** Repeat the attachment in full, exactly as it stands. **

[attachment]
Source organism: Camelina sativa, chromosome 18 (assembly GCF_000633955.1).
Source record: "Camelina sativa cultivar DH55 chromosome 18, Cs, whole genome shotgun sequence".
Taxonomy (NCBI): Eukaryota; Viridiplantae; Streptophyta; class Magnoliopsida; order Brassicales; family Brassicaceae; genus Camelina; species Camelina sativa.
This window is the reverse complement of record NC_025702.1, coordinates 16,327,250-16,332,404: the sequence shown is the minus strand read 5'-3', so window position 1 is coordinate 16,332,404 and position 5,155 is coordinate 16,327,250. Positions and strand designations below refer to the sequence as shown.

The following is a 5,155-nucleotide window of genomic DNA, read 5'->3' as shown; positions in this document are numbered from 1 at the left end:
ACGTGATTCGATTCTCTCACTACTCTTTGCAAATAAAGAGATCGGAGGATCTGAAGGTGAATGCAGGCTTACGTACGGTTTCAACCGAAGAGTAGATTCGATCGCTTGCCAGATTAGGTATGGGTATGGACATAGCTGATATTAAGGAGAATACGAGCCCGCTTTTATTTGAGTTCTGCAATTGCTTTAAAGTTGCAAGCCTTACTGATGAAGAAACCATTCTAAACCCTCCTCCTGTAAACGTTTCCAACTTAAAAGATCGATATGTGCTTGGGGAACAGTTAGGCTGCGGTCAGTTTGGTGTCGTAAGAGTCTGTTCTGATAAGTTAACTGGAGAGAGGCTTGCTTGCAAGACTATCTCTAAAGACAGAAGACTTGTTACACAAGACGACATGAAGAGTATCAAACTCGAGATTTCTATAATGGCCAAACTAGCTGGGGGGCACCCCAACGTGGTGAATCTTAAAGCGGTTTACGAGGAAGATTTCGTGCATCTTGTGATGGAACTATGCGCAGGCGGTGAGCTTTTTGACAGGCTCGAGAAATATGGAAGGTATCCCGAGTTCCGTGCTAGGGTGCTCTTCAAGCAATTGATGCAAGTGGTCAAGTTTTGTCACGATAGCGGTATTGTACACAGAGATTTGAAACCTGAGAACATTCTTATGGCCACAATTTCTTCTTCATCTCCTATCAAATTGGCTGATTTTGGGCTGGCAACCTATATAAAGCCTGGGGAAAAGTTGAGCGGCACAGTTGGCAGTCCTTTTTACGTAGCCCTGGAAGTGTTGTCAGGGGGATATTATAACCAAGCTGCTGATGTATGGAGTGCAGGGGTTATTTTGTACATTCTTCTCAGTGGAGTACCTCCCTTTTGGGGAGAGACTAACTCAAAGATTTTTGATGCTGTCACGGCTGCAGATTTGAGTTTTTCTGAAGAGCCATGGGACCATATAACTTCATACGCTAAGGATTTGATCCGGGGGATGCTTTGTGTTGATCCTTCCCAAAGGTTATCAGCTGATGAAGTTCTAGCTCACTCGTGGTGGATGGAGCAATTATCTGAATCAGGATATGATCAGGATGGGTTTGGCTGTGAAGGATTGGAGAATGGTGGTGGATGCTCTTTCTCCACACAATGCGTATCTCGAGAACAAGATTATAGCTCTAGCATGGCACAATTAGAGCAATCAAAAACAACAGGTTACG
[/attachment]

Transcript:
Source organism: Camelina sativa, chromosome 18 (assembly GCF_000633955.1).
Source record: "Camelina sativa cultivar DH55 chromosome 18, Cs, whole genome shotgun sequence".
Taxonomy (NCBI): Eukaryota; Viridiplantae; Streptophyta; class Magnoliopsida; order Brassicales; family Brassicaceae; genus Camelina; species Camelina sativa.
This window is the reverse complement of record NC_025702.1, coordinates 16,327,250-16,332,404: the sequence shown is the minus strand read 5'-3', so window position 1 is coordinate 16,332,404 and position 5,155 is coordinate 16,327,250. Positions and strand designations below refer to the sequence as shown.

The following is a 5,155-nucleotide window of genomic DNA, read 5'->3' as shown; positions in this document are numbered from 1 at the left end:
ACGTGATTCGATTCTCTCACTACTCTTTGCAAATAAAGAGATCGGAGGATCTGAAGGTGAATGCAGGCTTACGTACGGTTTCAACCGAAGAGTAGATTCGATCGCTTGCCAGATTAGGTATGGGTATGGACATAGCTGATATTAAGGAGAATACGAGCCCGCTTTTATTTGAGTTCTGCAATTGCTTTAAAGTTGCAAGCCTTACTGATGAAGAAACCATTCTAAACCCTCCTCCTGTAAACGTTTCCAACTTAAAAGATCGATATGTGCTTGGGGAACAGTTAGGCTGCGGTCAGTTTGGTGTCGTAAGAGTCTGTTCTGATAAGTTAACTGGAGAGAGGCTTGCTTGCAAGACTATCTCTAAAGACAGAAGACTTGTTACACAAGACGACATGAAGAGTATCAAACTCGAGATTTCTATAATGGCCAAACTAGCTGGGGGGCACCCCAACGTGGTGAATCTTAAAGCGGTTTACGAGGAAGATTTCGTGCATCTTGTGATGGAACTATGCGCAGGCGGTGAGCTTTTTGACAGGCTCGAGAAATATGGAAGGTATCCCGAGTTCCGTGCTAGGGTGCTCTTCAAGCAATTGATGCAAGTGGTCAAGTTTTGTCACGATAGCGGTATTGTACACAGAGATTTGAAACCTGAGAACATTCTTATGGCCACAATTTCTTCTTCATCTCCTATCAAATTGGCTGATTTTGGGCTGGCAACCTATATAAAGCCTGGGGAAAAGTTGAGCGGCACAGTTGGCAGTCCTTTTTACGTAGCCCTGGAAGTGTTGTCAGGGGGATATTATAACCAAGCTGCTGATGTATGGAGTGCAGGGGTTATTTTGTACATTCTTCTCAGTGGAGTACCTCCCTTTTGGGGAGAGACTAACTCAAAGATTTTTGATGCTGTCACGGCTGCAGATTTGAGTTTTTCTGAAGAGCCATGGGACCATATAACTTCATACGCTAAGGATTTGATCCGGGGGATGCTTTGTGTTGATCCTTCCCAAAGGTTATCAGCTGATGAAGTTCTAGCTCACTCGTGGTGGATGGAGCAATTATCTGAATCAGGATATGATCAGGATGGGTTTGGCTGTGAAGGATTGGAGAATGGTGGTGGATGCTCTTTCTCCACACAATGCGTATCTCGAGAACAAGATTATAGCTCTAGCATGGCACAATTAGAGCAATCAAAAACAACAGGTTACG